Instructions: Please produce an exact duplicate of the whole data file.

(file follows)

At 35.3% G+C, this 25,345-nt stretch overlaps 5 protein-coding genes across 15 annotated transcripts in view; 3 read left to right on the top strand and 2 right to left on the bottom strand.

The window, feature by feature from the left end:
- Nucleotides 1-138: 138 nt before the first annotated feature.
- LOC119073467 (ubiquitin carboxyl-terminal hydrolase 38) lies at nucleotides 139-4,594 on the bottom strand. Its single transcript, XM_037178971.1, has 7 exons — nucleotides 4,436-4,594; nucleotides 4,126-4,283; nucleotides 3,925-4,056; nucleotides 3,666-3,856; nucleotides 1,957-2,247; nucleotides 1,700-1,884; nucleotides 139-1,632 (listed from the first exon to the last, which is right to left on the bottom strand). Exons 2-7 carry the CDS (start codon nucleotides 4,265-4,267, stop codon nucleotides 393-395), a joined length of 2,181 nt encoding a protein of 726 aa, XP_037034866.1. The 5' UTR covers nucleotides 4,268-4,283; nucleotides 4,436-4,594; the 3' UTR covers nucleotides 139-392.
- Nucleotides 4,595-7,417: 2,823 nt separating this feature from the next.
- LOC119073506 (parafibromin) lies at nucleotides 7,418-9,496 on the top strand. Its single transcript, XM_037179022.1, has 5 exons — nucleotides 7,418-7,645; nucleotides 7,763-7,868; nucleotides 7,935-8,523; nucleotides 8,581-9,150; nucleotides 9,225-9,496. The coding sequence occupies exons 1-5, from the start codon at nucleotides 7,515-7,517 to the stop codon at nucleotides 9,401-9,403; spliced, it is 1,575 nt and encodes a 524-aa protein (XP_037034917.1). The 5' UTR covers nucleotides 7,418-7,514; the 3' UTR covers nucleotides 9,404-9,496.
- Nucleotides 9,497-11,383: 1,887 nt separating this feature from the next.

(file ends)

At 35.3% G+C, this 25,345-nt stretch overlaps 5 protein-coding genes across 15 annotated transcripts in view; 3 read left to right on the top strand and 2 right to left on the bottom strand.

The window, feature by feature from the left end:
- Nucleotides 1-138: 138 nt before the first annotated feature.
- LOC119073467 (ubiquitin carboxyl-terminal hydrolase 38) lies at nucleotides 139-4,594 on the bottom strand. Its single transcript, XM_037178971.1, has 7 exons — nucleotides 4,436-4,594; nucleotides 4,126-4,283; nucleotides 3,925-4,056; nucleotides 3,666-3,856; nucleotides 1,957-2,247; nucleotides 1,700-1,884; nucleotides 139-1,632 (listed from the first exon to the last, which is right to left on the bottom strand). Exons 2-7 carry the CDS (start codon nucleotides 4,265-4,267, stop codon nucleotides 393-395), a joined length of 2,181 nt encoding a protein of 726 aa, XP_037034866.1. The 5' UTR covers nucleotides 4,268-4,283; nucleotides 4,436-4,594; the 3' UTR covers nucleotides 139-392.
- Nucleotides 4,595-7,417: 2,823 nt separating this feature from the next.
- LOC119073506 (parafibromin) lies at nucleotides 7,418-9,496 on the top strand. Its single transcript, XM_037179022.1, has 5 exons — nucleotides 7,418-7,645; nucleotides 7,763-7,868; nucleotides 7,935-8,523; nucleotides 8,581-9,150; nucleotides 9,225-9,496. The coding sequence occupies exons 1-5, from the start codon at nucleotides 7,515-7,517 to the stop codon at nucleotides 9,401-9,403; spliced, it is 1,575 nt and encodes a 524-aa protein (XP_037034917.1). The 5' UTR covers nucleotides 7,418-7,514; the 3' UTR covers nucleotides 9,404-9,496.
- Nucleotides 9,497-11,383: 1,887 nt separating this feature from the next.